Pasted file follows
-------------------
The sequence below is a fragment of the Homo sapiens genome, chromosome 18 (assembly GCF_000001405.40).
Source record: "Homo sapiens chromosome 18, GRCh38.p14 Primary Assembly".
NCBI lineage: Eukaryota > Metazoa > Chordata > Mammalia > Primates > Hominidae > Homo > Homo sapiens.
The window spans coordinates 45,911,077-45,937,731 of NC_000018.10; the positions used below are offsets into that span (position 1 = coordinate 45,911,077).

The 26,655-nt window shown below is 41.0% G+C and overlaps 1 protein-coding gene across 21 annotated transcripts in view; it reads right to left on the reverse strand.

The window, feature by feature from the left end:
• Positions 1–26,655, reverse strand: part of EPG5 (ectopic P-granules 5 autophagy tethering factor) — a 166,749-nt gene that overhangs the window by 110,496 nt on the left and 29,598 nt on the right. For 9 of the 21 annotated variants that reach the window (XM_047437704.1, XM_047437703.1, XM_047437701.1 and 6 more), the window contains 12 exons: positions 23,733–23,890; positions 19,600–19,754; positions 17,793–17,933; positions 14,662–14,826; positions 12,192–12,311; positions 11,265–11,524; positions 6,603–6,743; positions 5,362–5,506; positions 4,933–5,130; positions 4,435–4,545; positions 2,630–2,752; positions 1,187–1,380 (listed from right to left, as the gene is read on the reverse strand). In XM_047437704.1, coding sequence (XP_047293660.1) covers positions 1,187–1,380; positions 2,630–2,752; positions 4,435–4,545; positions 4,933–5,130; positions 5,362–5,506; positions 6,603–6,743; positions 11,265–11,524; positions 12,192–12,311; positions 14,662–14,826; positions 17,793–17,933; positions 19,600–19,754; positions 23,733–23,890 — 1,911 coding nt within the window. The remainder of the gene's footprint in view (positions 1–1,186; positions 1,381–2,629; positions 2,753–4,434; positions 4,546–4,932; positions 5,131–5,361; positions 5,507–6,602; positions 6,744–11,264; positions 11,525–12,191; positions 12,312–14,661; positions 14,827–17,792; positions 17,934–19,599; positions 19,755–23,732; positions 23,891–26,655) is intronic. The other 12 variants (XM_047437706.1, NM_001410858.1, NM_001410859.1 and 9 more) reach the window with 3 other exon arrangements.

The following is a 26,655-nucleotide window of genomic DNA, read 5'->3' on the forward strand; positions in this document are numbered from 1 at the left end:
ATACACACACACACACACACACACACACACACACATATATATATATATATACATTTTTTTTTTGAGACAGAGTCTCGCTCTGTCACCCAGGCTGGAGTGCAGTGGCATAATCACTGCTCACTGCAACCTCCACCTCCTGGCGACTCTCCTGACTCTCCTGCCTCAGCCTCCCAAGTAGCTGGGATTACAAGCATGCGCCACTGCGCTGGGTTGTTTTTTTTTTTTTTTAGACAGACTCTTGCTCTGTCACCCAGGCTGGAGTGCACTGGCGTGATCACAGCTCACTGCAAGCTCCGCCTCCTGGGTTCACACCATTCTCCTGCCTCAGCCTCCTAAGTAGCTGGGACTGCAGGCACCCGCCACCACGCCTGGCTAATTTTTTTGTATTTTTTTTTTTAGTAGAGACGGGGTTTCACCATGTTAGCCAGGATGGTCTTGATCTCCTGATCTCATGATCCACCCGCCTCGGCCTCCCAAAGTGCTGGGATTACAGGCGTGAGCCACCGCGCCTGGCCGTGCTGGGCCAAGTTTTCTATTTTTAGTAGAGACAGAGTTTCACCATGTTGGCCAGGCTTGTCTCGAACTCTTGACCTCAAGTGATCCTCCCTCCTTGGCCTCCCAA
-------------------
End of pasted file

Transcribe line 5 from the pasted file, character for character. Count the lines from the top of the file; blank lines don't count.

The 26,655-nt window shown below is 41.0% G+C and overlaps 1 protein-coding gene across 21 annotated transcripts in view; it reads right to left on the reverse strand.